Rovers return to spiritual homes Club members visit houses owned by bigwigs
Ever wondered where the heroes of your favourite marque lived? Members of the Rover P5 Club did, and organised a pilgrimage in August to visit three key sites in Rover history.
Grandest was the house of Rover Chairman Spencer Bernau Wilks, near Monks Kirby in Warwickshire. Set in 12 acres, the property was owned by the Rover Company and is now a convent. It is the location where early scale models of the 3-litre P5 were photographed, with the house providing an aristocratic backdrop.
Having steered the company to success since the Thirties, SB Wilks oversaw the innovative P5 project from its beginnings in the early Fifties.
The P5 Club then went to Leamington Spa and nearby Blackdown House, which belonged to Wilks’ younger brother Maurice. Rover’s then technical chief – and most famously the creator of the Land Rover - lived in the property which is now a Sikh Gurdwara (temple). Its long drive is still lined by trees, and when fallen ones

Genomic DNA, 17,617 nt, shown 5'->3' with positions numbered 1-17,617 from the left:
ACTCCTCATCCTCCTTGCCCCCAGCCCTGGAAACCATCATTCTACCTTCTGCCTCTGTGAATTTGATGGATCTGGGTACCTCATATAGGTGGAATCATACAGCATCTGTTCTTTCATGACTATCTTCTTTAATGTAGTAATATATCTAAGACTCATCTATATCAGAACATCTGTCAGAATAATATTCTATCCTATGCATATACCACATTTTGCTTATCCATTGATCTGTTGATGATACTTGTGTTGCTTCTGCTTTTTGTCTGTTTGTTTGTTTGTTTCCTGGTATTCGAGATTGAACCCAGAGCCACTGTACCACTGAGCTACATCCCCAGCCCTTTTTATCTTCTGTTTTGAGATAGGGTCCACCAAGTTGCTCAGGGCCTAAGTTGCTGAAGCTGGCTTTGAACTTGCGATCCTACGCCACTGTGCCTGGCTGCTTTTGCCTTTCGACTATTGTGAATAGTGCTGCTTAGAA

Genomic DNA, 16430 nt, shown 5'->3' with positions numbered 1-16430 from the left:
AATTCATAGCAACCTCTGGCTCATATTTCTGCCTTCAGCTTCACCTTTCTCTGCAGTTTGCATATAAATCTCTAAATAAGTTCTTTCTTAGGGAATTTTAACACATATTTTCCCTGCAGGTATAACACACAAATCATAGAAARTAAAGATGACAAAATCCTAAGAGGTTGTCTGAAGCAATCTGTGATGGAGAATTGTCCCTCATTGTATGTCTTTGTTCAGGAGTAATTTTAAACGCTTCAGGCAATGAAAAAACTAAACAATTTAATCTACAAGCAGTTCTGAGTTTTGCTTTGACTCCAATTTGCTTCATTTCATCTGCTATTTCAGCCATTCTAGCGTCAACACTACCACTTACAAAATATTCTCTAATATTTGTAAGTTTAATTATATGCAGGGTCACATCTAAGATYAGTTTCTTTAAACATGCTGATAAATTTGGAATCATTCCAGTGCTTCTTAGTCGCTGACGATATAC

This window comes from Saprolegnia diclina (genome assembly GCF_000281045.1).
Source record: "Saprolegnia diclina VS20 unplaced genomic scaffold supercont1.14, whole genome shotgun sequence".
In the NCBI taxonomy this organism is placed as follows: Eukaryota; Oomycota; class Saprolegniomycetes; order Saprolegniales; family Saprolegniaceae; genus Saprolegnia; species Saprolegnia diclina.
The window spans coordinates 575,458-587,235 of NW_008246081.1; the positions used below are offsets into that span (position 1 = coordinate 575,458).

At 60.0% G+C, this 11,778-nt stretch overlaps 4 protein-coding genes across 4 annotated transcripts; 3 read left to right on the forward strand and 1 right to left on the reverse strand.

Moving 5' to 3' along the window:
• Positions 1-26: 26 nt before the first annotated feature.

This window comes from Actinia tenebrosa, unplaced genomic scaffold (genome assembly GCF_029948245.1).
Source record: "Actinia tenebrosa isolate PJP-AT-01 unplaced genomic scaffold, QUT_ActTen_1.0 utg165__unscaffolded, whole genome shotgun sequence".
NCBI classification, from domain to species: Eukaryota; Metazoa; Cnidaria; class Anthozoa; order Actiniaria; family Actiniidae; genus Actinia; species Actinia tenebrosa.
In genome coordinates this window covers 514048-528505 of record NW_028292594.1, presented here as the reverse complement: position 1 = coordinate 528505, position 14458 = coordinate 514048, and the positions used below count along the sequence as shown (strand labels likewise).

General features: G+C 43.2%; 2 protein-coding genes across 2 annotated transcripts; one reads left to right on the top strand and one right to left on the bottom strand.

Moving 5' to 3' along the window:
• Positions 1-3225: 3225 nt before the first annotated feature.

blocked that drive in 1947, Wilks borrowed a Jeep to clear them. The incident sparked the train of thought that led to the Land Rover.
Finally, members of club visited the home of legendary stylist David Bache, who is said to have designed the grand staircase in the large modern house close to Solihull – as well as styling the imposing shape of the P5. He also kept several interesting Rovers there over the years, including the
one-off P6-based Alvis GTS prototype.
The visits were agreed in advance, and the owners of all three properties were said to be delighted to learn of the great significance their homes had in local history.
David Bache’s imposing and svelte P5 design goes home.
P5 outside SB Wilks’ home.